The winning designer will be asked to make their idea fit across the outside and inside of the box, plus the finer details. For example, the sticker and ribbon around the flowers’ cellophane and a matching gift card for customers to add at checkout.

To submit your work, click here, where you can upload a digital mood board, a scan of your sketchbook or whatever works for you.

THE PRIZE: We’ll announce the judges’ (there are four judges, including our very own editor Alice Snape) favourite entries on Monday 8 April 2019. The winner of this competition will be commissioned £2,500 by Bloom & Wild to turn their idea into a box pattern for the July/August ‘Summer Brights’ collection.

This also includes an original piece of design for the box outer and inner, plus suggestions for a sticker design and ribbon pattern/colour and a gift card cover design or designs (at A6 spec) that ties into your theme and can be selected by customers at checkout so the packaging sits as a set.

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**The deadline is midnight on Sunday 31 March 2019 to submit your entry.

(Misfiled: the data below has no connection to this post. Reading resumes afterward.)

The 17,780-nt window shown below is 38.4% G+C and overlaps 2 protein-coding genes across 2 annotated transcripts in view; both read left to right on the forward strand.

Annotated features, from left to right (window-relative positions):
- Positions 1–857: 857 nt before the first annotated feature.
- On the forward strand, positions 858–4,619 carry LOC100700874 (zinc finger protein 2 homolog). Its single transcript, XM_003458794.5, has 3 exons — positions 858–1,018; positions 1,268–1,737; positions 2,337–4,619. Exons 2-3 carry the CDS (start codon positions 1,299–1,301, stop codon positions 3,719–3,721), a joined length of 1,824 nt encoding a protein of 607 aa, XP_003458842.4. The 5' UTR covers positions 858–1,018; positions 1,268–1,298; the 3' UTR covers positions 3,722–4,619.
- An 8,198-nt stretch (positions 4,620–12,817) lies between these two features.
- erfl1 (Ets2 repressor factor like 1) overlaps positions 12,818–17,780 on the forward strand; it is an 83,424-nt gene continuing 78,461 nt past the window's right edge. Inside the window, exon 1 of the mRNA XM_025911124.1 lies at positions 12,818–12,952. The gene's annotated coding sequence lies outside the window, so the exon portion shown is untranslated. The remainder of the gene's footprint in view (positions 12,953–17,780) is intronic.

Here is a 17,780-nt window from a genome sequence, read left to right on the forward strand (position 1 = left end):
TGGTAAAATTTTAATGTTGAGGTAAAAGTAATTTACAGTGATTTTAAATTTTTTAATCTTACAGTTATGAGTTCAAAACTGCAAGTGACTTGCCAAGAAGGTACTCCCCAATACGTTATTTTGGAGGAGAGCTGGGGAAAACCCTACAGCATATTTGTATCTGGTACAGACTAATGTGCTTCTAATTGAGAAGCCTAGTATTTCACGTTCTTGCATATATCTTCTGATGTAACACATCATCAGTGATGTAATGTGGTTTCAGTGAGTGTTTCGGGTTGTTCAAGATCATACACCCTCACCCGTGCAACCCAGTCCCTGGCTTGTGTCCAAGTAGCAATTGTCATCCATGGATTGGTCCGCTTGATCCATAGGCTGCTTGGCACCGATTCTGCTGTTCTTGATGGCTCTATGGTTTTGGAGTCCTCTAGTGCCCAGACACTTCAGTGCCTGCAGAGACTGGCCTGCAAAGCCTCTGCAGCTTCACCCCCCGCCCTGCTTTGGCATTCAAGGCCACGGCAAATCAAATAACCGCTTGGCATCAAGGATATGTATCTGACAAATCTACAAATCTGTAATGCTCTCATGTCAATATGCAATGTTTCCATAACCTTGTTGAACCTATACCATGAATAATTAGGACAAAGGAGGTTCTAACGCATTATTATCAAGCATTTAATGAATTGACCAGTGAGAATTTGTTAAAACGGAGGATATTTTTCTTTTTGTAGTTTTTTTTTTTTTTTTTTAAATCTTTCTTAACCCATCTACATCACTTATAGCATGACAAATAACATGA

Good luck! Enter, here.



An evening with Scarlet Sabet, Zia Ahmed & Rose McGowan

On 27 February, we were invited to an exclusive evening of poetry readings: ‘Love in Other Words’ organised by cultural producer and curator Ryan Lanji at the Hoxton Holborn hotel. In between sips of wine and nibbles of olives, a room of about 30 people nestled in to listen to Zia Ahmed read poems about lost love and familial ties, Scarlet Sabet read from her new book ‘Camille’, and then we were treated to a special reading of the Erica Jung poem ‘Alcestis On The Poetry Circuit’ by activist, actress and author of memoir ‘Brave’, Rose McGowan. Here we have Erica Jung’s poem chosen by Rose and a poem from Scarlet’s new collection for you to read.

Rose McGowan by Lily Vetch

Rose McGowan by Lily Vetch

Alcestis On The Poetry Circuit by Erica Jung

(In Memoriam Marina Tsvetayeva, Anna Wickham, Sylvia Plath, Shakespeare¹s sister, etc., etc.) 

The best slave 
does not need to be beaten. 
She beats herself. 

Not with a leather whip, 
or with stick or twigs, 
not with a blackjack 
or a billyclub, 
but with the fine whip 
of her own tongue 
& the subtle beating 
of her mind 
against her mind. 

For who can hate her half so well 
as she hates herself? 
& who can match the finesse 
of her self-abuse? 

Years of training 
are required for this. 
Twenty years 
of subtle self-indulgence, 
self-denial; 
until the subject 
thinks herself a queen 
& yet a beggar - 
both at the same time. 
She must doubt herself 
in everything but love. 

She must choose passionately 
& badly. 
She must feel lost as a dog 
without her master. 
She must refer all moral questions 
to her mirror.